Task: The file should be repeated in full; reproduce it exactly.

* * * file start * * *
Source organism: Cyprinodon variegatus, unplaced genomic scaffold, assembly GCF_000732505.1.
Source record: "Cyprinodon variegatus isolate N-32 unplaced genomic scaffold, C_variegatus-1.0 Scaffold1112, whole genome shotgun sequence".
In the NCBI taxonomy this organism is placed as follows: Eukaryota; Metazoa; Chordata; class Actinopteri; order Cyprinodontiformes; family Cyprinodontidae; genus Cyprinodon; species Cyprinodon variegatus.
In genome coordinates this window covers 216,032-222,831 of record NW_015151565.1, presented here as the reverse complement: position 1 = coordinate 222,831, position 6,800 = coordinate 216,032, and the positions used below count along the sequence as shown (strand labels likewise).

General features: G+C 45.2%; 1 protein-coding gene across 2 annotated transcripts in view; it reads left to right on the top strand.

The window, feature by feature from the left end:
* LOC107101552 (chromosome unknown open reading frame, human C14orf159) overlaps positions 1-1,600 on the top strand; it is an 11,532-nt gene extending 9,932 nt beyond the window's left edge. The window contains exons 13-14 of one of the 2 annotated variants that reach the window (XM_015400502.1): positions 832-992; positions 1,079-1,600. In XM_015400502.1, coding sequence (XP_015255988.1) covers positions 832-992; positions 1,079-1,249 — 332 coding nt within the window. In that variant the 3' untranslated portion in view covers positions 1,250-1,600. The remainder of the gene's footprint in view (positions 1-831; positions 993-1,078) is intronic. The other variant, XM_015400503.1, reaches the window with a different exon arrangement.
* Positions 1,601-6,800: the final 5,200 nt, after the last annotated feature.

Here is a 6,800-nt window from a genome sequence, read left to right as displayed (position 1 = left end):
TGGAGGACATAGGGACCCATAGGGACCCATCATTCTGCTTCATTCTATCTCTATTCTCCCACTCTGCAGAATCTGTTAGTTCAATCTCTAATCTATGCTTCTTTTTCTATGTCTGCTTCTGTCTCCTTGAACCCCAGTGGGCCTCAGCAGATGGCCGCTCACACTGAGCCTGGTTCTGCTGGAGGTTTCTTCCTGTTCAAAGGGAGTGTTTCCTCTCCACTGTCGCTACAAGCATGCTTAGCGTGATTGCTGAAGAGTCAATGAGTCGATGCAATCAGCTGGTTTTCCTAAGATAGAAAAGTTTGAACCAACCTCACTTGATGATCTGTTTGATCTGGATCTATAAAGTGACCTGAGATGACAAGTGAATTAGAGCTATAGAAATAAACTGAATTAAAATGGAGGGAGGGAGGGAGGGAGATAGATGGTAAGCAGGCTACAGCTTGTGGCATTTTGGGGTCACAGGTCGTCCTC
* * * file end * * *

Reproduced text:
Source organism: Cyprinodon variegatus, unplaced genomic scaffold, assembly GCF_000732505.1.
Source record: "Cyprinodon variegatus isolate N-32 unplaced genomic scaffold, C_variegatus-1.0 Scaffold1112, whole genome shotgun sequence".
In the NCBI taxonomy this organism is placed as follows: Eukaryota; Metazoa; Chordata; class Actinopteri; order Cyprinodontiformes; family Cyprinodontidae; genus Cyprinodon; species Cyprinodon variegatus.
In genome coordinates this window covers 216,032-222,831 of record NW_015151565.1, presented here as the reverse complement: position 1 = coordinate 222,831, position 6,800 = coordinate 216,032, and the positions used below count along the sequence as shown (strand labels likewise).

General features: G+C 45.2%; 1 protein-coding gene across 2 annotated transcripts in view; it reads left to right on the top strand.

The window, feature by feature from the left end:
* LOC107101552 (chromosome unknown open reading frame, human C14orf159) overlaps positions 1-1,600 on the top strand; it is an 11,532-nt gene extending 9,932 nt beyond the window's left edge. The window contains exons 13-14 of one of the 2 annotated variants that reach the window (XM_015400502.1): positions 832-992; positions 1,079-1,600. In XM_015400502.1, coding sequence (XP_015255988.1) covers positions 832-992; positions 1,079-1,249 — 332 coding nt within the window. In that variant the 3' untranslated portion in view covers positions 1,250-1,600. The remainder of the gene's footprint in view (positions 1-831; positions 993-1,078) is intronic. The other variant, XM_015400503.1, reaches the window with a different exon arrangement.
* Positions 1,601-6,800: the final 5,200 nt, after the last annotated feature.

Here is a 6,800-nt window from a genome sequence, read left to right as displayed (position 1 = left end):
TGGAGGACATAGGGACCCATAGGGACCCATCATTCTGCTTCATTCTATCTCTATTCTCCCACTCTGCAGAATCTGTTAGTTCAATCTCTAATCTATGCTTCTTTTTCTATGTCTGCTTCTGTCTCCTTGAACCCCAGTGGGCCTCAGCAGATGGCCGCTCACACTGAGCCTGGTTCTGCTGGAGGTTTCTTCCTGTTCAAAGGGAGTGTTTCCTCTCCACTGTCGCTACAAGCATGCTTAGCGTGATTGCTGAAGAGTCAATGAGTCGATGCAATCAGCTGGTTTTCCTAAGATAGAAAAGTTTGAACCAACCTCACTTGATGATCTGTTTGATCTGGATCTATAAAGTGACCTGAGATGACAAGTGAATTAGAGCTATAGAAATAAACTGAATTAAAATGGAGGGAGGGAGGGAGGGAGATAGATGGTAAGCAGGCTACAGCTTGTGGCATTTTGGGGTCACAGGTCGTCCTC